In 1827 William Clark, who had attained national fame as co-leader of the Lewis and Clark Expedition more than 20 years earlier and had gone on to a successful career as an Indian Agent and governor of the Missouri Territory, obtained title to 37,000 acres in western Kentucky along the Ohio River that had been part of a grant to his late brother, George Rogers Clark, for service in the Revolutionary War. William Clark immediately went about evicting the handful of settlers on the site, which was then called Pekin, and surveying it as a new town which he named Paducah.
Paducah would go on to become one of the most important towns in the region, and over the years a local tradition grew up attributing the town’s name to a “Chief Paduke” of a local tribe. A letter Clark wrote to his son, however, appears to clearly show that this is not correct, and that Clark instead chose the name to honor a tribe he knew as the “Padoucas” (consistent spelling was not one of Clark’s strong points) that had once been large but had been much reduced since European contact. This condition applies to virtually all tribes in the Americas, of course, but the name is definitely not of any tribe in western Kentucky, which was occupied by the Chickasaw until 1819, when Andrew Jackson negotiated the cession of this area, known as the “Jackson Purchase,” opening it up for settlement and speculation by people like Clark.
Who then were these Padoucas, and how did Clark know of them? Presumably he learned of them either during the Lewis and Clark expedition or later, when he was serving as a frontier official in Missouri, so the place to look is well to the west of Kentucky. And, indeed, a tribe known as the Padoucas (under various spellings) appears in records from French Louisiana starting with the early explorers of the late seventeenth century and continuing down to Clark’s day. These reports refer to the Padouca as living somewhere to the west of the Mississippi and Missouri valleys, which is to say, on the Great Plains.
The French were not very familiar with the Plains, and most of their information on them came from tribes in the Mississippi and Missouri valleys with whom they were in close contact as trading partners and military allies. They did mount a few expeditions further west in the seventeenth and eighteenth centuries that provided a bit more information, but these were too few and far between, and their permanent outposts too far away, for them to keep close tabs on developments on the Southern Plains during this period. This fact turns out to be quite important for understanding the identity of the people the French called “Padouca.”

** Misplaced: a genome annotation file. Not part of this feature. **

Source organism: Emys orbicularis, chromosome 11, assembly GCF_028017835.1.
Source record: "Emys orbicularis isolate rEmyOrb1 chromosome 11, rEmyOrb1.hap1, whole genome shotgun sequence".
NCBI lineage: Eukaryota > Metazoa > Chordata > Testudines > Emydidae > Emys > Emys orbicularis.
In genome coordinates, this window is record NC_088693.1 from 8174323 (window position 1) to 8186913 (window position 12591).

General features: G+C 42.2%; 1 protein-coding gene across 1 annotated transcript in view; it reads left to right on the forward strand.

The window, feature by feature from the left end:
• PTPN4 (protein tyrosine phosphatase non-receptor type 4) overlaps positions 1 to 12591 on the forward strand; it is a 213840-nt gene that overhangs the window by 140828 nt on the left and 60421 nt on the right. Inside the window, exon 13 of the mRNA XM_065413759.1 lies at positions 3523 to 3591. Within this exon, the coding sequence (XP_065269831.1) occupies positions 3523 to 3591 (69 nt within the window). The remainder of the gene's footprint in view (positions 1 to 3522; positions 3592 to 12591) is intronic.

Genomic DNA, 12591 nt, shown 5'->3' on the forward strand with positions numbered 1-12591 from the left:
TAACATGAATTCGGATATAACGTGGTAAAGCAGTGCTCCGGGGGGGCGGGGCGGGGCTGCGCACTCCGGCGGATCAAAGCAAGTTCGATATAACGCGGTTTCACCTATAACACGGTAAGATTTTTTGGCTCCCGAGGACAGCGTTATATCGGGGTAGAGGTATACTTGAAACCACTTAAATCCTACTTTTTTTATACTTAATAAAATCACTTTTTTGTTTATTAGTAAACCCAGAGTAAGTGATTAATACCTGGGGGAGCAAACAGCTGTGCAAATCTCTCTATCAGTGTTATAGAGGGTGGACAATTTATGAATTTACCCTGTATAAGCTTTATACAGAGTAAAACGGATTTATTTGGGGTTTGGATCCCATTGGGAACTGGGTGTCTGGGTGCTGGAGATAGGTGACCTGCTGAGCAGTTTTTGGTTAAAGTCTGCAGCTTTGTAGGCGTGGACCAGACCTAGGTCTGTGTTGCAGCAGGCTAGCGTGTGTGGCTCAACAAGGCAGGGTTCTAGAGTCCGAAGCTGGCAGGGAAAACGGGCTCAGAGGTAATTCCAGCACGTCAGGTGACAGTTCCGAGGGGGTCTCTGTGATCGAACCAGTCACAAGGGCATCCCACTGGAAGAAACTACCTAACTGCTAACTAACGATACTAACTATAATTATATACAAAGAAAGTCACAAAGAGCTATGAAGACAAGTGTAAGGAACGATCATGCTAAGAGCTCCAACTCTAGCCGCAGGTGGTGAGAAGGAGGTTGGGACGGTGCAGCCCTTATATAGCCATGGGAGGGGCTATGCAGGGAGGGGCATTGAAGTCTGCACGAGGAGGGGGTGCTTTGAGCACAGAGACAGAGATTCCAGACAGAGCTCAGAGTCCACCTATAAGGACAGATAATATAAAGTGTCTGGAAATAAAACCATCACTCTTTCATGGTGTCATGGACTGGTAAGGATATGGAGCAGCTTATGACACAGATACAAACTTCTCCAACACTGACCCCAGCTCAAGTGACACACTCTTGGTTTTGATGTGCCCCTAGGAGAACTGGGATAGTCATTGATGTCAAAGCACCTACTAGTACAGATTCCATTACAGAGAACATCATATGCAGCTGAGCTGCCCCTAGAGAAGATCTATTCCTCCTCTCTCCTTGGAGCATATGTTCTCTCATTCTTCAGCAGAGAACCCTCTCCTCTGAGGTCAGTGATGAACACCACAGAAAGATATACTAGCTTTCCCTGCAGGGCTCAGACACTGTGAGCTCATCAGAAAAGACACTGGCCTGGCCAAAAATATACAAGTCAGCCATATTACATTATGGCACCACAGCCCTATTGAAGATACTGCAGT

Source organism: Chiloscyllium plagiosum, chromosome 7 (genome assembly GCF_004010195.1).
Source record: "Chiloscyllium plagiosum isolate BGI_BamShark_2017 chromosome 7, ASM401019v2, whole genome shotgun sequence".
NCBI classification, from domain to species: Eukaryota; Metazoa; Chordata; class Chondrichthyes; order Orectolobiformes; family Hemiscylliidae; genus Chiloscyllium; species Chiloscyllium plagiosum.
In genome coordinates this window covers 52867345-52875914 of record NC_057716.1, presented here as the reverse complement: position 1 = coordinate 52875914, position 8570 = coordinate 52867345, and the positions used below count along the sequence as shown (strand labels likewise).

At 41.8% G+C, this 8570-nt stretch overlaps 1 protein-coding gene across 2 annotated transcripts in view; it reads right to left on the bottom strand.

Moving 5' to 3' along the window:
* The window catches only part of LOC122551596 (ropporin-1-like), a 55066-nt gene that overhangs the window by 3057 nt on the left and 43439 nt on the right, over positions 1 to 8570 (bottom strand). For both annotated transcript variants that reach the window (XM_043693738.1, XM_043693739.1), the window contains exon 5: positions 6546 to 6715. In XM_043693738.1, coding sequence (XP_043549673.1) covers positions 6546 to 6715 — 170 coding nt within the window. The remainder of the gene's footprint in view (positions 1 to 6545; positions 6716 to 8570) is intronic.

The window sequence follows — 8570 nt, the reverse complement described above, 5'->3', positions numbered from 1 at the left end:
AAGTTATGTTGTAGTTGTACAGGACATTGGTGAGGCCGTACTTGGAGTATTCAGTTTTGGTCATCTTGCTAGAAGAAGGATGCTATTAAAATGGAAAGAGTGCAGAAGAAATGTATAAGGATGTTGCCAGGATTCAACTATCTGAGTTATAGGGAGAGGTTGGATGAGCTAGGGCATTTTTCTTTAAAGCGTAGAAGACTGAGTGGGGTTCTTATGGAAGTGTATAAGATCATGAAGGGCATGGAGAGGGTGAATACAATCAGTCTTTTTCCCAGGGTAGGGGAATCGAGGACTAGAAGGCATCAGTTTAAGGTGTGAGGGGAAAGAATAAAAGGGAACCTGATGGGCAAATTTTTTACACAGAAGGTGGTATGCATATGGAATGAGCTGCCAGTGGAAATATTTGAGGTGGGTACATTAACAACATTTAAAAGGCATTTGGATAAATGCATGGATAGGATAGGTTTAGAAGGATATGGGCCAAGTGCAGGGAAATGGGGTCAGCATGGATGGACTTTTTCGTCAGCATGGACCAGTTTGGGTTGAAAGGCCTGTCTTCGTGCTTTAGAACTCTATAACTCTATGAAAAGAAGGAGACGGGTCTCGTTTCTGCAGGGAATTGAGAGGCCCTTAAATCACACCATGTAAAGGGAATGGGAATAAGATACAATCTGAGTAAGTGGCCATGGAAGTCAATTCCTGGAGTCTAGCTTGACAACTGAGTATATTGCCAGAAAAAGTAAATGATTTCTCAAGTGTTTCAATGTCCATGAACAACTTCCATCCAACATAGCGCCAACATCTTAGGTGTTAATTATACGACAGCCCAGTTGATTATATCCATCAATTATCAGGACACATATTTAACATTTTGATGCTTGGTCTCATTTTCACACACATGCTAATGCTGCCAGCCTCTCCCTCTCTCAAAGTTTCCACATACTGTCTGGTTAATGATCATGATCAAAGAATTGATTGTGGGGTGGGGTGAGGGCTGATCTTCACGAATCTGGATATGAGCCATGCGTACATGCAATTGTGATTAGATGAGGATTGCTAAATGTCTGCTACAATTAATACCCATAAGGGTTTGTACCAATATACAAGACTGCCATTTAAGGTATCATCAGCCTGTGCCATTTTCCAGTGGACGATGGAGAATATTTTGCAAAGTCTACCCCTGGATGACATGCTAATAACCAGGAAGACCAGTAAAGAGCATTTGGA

The Spanish in New Mexico and Texas, on the other hand, were much closer to the Plains, and between their occasional forays onto them and their close diplomatic contacts with various Plains tribes they had much better information than the French about who was out there and what they were doing. As a result, we can track developments on the Southern Plains in the eighteenth century quite clearly through Spanish documents, and as it turns out there was a lot going on out there.
At the time the Spanish entered the Southwest in the sixteenth century, the Plains were occupied by various groups of hunter-gatherers whom the early Spanish explorers called “Querechos.” After the establishment of a permanent colony in New Mexico in 1598, the Spanish began consistently referring to these groups as “Apaches” (the term itself is of obscure origin, perhaps coming from one of the Pueblo languages), with specific politically autonomous subgroups indicated by modifiers such as “Lipan,” “Jicarilla,” and “Faraón.” There were Apaches to the west of New Mexico as well, including the Navajos. Relations among the Spanish, the Pueblos, and these Apaches varied, with the Apaches at times raiding both the Pueblos and the Spanish villages, and at other times allying with one or both of the more settled groups for various purposes. During the Pueblo Revolt of 1680, some Apache groups joined with the Pueblos to kick out the Spanish, but after the Spanish Reconquest in 1692 Apache raids on both the Pueblos and the Spanish continued intermittently. By the early eighteenth century, however, the Spanish had allied with some of the more distant Apaches on the Plains for mutual protection against the French and their allied Indians in the Missouri Valley.